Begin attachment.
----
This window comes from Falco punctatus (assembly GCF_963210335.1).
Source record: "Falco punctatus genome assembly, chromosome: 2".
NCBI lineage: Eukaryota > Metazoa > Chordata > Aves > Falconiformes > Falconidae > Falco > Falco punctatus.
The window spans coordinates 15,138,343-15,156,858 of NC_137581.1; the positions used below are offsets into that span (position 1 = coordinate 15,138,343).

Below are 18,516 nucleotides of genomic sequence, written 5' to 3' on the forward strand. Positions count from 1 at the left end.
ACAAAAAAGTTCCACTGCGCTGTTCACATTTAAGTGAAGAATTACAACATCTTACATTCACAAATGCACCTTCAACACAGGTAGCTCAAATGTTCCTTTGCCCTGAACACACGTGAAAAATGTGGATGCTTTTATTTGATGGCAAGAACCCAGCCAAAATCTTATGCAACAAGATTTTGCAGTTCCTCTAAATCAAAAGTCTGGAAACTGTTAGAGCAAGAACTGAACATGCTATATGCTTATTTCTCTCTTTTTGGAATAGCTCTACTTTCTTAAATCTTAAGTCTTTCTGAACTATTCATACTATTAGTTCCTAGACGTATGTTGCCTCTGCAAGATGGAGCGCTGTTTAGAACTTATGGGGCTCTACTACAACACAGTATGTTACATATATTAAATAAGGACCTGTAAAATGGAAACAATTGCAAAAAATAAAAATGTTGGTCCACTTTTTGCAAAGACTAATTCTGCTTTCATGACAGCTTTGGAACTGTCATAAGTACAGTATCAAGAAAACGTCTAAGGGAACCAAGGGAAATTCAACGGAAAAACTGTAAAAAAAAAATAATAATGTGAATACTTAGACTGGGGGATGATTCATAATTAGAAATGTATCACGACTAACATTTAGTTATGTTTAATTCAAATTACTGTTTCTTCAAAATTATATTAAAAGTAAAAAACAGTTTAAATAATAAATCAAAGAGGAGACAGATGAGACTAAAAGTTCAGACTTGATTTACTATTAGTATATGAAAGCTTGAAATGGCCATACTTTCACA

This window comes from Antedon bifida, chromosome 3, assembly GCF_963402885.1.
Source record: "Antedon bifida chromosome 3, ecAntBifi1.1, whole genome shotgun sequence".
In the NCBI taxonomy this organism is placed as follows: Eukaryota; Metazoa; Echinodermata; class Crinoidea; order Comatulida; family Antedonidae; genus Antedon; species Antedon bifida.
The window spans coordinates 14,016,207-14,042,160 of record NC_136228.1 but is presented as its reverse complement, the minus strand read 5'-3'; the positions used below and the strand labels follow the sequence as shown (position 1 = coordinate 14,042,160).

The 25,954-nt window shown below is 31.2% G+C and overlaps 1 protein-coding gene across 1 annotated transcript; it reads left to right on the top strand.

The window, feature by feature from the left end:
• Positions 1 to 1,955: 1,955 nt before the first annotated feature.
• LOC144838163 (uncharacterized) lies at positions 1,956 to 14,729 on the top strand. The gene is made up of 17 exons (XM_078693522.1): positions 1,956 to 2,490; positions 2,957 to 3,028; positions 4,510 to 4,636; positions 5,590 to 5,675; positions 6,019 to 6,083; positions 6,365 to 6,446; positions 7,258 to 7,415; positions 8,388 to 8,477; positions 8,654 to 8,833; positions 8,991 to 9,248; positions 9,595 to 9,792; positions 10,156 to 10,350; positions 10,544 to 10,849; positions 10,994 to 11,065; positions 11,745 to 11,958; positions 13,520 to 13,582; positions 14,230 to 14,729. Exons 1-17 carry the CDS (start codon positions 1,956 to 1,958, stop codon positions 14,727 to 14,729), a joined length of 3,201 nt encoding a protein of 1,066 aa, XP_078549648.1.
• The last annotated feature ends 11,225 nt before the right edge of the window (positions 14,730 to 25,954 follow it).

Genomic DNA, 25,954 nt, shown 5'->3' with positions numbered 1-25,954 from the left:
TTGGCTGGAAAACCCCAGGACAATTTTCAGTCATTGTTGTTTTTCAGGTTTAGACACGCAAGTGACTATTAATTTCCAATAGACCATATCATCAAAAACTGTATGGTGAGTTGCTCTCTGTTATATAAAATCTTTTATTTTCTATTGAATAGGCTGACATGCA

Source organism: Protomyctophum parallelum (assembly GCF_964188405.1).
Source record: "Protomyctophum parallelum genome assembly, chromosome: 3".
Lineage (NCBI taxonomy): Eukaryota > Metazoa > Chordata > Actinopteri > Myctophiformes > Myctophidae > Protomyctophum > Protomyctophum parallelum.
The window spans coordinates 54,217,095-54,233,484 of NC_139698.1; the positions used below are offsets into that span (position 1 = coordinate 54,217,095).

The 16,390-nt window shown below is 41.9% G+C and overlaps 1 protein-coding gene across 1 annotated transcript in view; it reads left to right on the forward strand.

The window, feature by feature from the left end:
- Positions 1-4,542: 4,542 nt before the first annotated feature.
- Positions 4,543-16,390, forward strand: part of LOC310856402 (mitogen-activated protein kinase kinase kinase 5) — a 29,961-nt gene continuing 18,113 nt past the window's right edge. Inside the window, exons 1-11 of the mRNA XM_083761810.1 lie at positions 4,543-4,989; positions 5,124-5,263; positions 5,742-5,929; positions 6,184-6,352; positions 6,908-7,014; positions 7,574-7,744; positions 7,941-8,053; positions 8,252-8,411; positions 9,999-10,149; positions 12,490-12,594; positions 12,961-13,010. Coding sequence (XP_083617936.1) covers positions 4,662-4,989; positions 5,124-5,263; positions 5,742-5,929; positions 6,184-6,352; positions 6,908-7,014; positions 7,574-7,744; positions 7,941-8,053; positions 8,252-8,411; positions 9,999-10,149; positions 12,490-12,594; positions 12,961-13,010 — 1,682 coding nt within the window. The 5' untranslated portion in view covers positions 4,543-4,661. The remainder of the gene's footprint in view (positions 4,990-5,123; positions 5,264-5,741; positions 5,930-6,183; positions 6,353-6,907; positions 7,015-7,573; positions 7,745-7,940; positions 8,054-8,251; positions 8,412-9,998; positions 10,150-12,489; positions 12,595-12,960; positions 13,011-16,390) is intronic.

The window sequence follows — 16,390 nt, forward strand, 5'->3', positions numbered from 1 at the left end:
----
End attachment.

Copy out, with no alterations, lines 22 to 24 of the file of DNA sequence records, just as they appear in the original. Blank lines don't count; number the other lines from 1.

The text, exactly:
The 16,390-nt window shown below is 41.9% G+C and overlaps 1 protein-coding gene across 1 annotated transcript in view; it reads left to right on the forward strand.

The window, feature by feature from the left end:
- Positions 1-4,542: 4,542 nt before the first annotated feature.